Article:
We fund organizations and projects which disrupt our current behavioral health space and create impact at the individual, organizational, and societal levels.
We support local grassroots organizations that are working to advance recommendations outlined in the Think Bigger Do Good Policy Series.
Our participatory grantmaking alters the traditional process of philanthropic giving by empowering service providers and community-based organizations to define the strategy around a specific issue area or population.
We provide funds at below-market interest rates that can be particularly useful to start, grow, or sustain a program, or when results cannot be achieved with grant dollars alone.
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Contact Alyson about grantmaking, program related investments, and the paper series.
Contact Samantha about program planning and evaluation consulting services.
Contact Caitlin about the Community Fund for Immigrant Wellness, the Annual Innovation Award, and trauma-informed programming.
Contact Joe about partnership opportunities, thought leadership, and the Foundation’s property.
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From 1998 to 2016 The CDC (2018) and Kaiser Permanente engaged in a study of 17,000 adult Kaiser Permanente clients. Using a trauma checklist, they asked participants to indicate the number of childhood traumas each had experienced. They also answered questions about psychological, substance abuse, and medical problems experienced in adulthood. They determined that childhood trauma is very common. Additionally, through statistical analysis, the researchers determined that those that had had multiple trauma’s in their childhood, also had more behavioral, mental health and medical problems in adulthood than those experiencing none or 1 trauma in childhood. Information from these studies showed that severe trauma in early childhood significant damages the brain, mind, spirit, and cognition of small children causing delays in the development of a variety of necessary self-management, problem solving, interpersonal, and task skills. With that information and further study by many scientists, it became clear that it was important to treat severe trauma, behavioral disorders and medical conditions in a trauma informed integrated (multidisciplinary) fashion for those that had more than one condition.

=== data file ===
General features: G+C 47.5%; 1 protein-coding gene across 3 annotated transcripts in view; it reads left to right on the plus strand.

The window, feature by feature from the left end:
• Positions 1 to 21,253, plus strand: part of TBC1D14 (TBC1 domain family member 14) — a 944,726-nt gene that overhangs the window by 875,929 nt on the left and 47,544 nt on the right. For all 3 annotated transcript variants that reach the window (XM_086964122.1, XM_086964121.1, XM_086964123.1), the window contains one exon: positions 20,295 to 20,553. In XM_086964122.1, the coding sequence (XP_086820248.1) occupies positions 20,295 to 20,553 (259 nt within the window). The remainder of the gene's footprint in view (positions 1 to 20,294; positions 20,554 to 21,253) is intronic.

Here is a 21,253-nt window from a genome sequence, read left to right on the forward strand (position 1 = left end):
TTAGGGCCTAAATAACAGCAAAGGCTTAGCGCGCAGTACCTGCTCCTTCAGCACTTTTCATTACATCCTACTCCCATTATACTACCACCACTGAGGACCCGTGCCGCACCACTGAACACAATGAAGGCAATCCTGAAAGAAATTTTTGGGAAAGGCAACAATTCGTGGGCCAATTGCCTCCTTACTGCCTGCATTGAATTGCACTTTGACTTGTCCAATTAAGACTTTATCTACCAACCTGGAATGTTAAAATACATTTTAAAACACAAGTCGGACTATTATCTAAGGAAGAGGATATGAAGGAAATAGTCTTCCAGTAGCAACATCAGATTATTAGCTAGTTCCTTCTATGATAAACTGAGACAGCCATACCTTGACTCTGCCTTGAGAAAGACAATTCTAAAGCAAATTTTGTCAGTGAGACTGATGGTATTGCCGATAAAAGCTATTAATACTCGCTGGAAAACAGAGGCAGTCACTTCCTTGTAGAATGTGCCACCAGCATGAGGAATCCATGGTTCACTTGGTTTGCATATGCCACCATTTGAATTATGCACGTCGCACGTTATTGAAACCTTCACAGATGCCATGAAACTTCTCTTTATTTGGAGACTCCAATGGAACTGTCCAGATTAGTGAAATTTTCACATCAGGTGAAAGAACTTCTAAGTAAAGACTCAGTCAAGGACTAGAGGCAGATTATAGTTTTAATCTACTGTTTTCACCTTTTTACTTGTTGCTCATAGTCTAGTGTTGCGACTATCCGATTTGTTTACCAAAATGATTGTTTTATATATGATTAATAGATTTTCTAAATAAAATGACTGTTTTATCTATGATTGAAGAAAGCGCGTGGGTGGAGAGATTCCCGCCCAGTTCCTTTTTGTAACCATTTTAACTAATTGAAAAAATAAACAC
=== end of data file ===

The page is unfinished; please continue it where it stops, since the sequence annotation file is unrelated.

ESPS Total Wellness provides programs for Behavioral Health. The company recently added neurofeedback, biofeedback, and wellness services in order to treat the whole person in mind, body, and spirit. Clients were offered neurofeedback treatment in addition to an array of more traditional therapies for headaches, anxiety, depression, ADHD, PTSD and other psychiatric and substance abuse disorders . Anecdotally the results have been very good for many participants. In 2019 the wellness program will add Yoga, Zumba, acupuncture, Reiki, and massage by partnering with the local YMCA and providers. ESPS will be conducting a Peer Support Training for First Responders during January 2019. The training is to focus on the wellness of these individuals. First responders have the highest rates of obesity, cardiovascular disease, divorce and PTSD. Recent statistics have also proven that suicide rates are higher them line of duty deaths. To assist our local law enforcement, this training will be provided to 25 of our local first responders as well as expanding throughout the Eastern Shore. Increasing our first responders’ wellness will help maintain families, increase productivity at their job, increase health, and decrease risks for mental illness and worse suicide.